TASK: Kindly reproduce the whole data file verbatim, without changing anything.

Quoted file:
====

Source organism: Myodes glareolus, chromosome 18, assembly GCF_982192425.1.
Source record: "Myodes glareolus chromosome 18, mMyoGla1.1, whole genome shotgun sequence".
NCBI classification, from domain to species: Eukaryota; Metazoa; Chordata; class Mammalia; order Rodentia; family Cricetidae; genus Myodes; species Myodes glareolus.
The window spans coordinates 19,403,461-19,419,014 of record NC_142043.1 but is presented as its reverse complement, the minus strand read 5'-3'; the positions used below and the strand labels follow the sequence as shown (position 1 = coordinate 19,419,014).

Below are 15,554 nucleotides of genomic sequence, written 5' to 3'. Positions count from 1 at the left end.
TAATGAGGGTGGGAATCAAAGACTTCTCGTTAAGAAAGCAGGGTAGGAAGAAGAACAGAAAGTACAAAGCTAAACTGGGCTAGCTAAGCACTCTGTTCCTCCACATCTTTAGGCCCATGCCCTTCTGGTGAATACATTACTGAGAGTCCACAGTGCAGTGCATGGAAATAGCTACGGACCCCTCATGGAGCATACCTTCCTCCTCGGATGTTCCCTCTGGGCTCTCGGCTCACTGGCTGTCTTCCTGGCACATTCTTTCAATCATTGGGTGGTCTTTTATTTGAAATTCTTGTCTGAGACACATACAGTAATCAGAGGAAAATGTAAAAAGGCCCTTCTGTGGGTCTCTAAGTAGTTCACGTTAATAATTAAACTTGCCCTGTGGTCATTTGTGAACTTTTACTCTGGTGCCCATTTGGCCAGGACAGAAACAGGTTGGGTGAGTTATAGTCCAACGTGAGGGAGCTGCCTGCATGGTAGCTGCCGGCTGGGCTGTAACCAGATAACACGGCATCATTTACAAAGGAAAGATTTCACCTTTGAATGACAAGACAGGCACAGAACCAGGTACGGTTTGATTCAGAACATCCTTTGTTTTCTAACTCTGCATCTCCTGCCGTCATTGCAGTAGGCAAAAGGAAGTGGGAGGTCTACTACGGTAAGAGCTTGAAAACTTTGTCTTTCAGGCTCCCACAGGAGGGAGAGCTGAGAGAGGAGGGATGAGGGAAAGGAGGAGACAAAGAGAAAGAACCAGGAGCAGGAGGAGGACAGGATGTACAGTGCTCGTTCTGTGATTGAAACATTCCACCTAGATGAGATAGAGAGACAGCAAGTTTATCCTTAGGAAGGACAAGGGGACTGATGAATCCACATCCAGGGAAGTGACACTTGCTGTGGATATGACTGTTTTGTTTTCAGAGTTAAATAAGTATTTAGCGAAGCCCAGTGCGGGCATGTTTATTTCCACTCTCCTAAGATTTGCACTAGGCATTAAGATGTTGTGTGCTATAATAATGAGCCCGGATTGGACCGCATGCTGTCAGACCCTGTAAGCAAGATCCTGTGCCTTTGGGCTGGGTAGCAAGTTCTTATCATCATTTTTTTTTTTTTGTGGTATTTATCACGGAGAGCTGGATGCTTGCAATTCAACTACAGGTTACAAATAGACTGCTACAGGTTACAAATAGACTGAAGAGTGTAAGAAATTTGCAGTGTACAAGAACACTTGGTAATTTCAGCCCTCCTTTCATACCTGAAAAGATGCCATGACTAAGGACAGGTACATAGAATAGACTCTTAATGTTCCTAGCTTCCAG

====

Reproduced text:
Source organism: Myodes glareolus, chromosome 18, assembly GCF_982192425.1.
Source record: "Myodes glareolus chromosome 18, mMyoGla1.1, whole genome shotgun sequence".
NCBI classification, from domain to species: Eukaryota; Metazoa; Chordata; class Mammalia; order Rodentia; family Cricetidae; genus Myodes; species Myodes glareolus.
The window spans coordinates 19,403,461-19,419,014 of record NC_142043.1 but is presented as its reverse complement, the minus strand read 5'-3'; the positions used below and the strand labels follow the sequence as shown (position 1 = coordinate 19,419,014).

Below are 15,554 nucleotides of genomic sequence, written 5' to 3'. Positions count from 1 at the left end.
TAATGAGGGTGGGAATCAAAGACTTCTCGTTAAGAAAGCAGGGTAGGAAGAAGAACAGAAAGTACAAAGCTAAACTGGGCTAGCTAAGCACTCTGTTCCTCCACATCTTTAGGCCCATGCCCTTCTGGTGAATACATTACTGAGAGTCCACAGTGCAGTGCATGGAAATAGCTACGGACCCCTCATGGAGCATACCTTCCTCCTCGGATGTTCCCTCTGGGCTCTCGGCTCACTGGCTGTCTTCCTGGCACATTCTTTCAATCATTGGGTGGTCTTTTATTTGAAATTCTTGTCTGAGACACATACAGTAATCAGAGGAAAATGTAAAAAGGCCCTTCTGTGGGTCTCTAAGTAGTTCACGTTAATAATTAAACTTGCCCTGTGGTCATTTGTGAACTTTTACTCTGGTGCCCATTTGGCCAGGACAGAAACAGGTTGGGTGAGTTATAGTCCAACGTGAGGGAGCTGCCTGCATGGTAGCTGCCGGCTGGGCTGTAACCAGATAACACGGCATCATTTACAAAGGAAAGATTTCACCTTTGAATGACAAGACAGGCACAGAACCAGGTACGGTTTGATTCAGAACATCCTTTGTTTTCTAACTCTGCATCTCCTGCCGTCATTGCAGTAGGCAAAAGGAAGTGGGAGGTCTACTACGGTAAGAGCTTGAAAACTTTGTCTTTCAGGCTCCCACAGGAGGGAGAGCTGAGAGAGGAGGGATGAGGGAAAGGAGGAGACAAAGAGAAAGAACCAGGAGCAGGAGGAGGACAGGATGTACAGTGCTCGTTCTGTGATTGAAACATTCCACCTAGATGAGATAGAGAGACAGCAAGTTTATCCTTAGGAAGGACAAGGGGACTGATGAATCCACATCCAGGGAAGTGACACTTGCTGTGGATATGACTGTTTTGTTTTCAGAGTTAAATAAGTATTTAGCGAAGCCCAGTGCGGGCATGTTTATTTCCACTCTCCTAAGATTTGCACTAGGCATTAAGATGTTGTGTGCTATAATAATGAGCCCGGATTGGACCGCATGCTGTCAGACCCTGTAAGCAAGATCCTGTGCCTTTGGGCTGGGTAGCAAGTTCTTATCATCATTTTTTTTTTTTTGTGGTATTTATCACGGAGAGCTGGATGCTTGCAATTCAACTACAGGTTACAAATAGACTGCTACAGGTTACAAATAGACTGAAGAGTGTAAGAAATTTGCAGTGTACAAGAACACTTGGTAATTTCAGCCCTCCTTTCATACCTGAAAAGATGCCATGACTAAGGACAGGTACATAGAATAGACTCTTAATGTTCCTAGCTTCCAG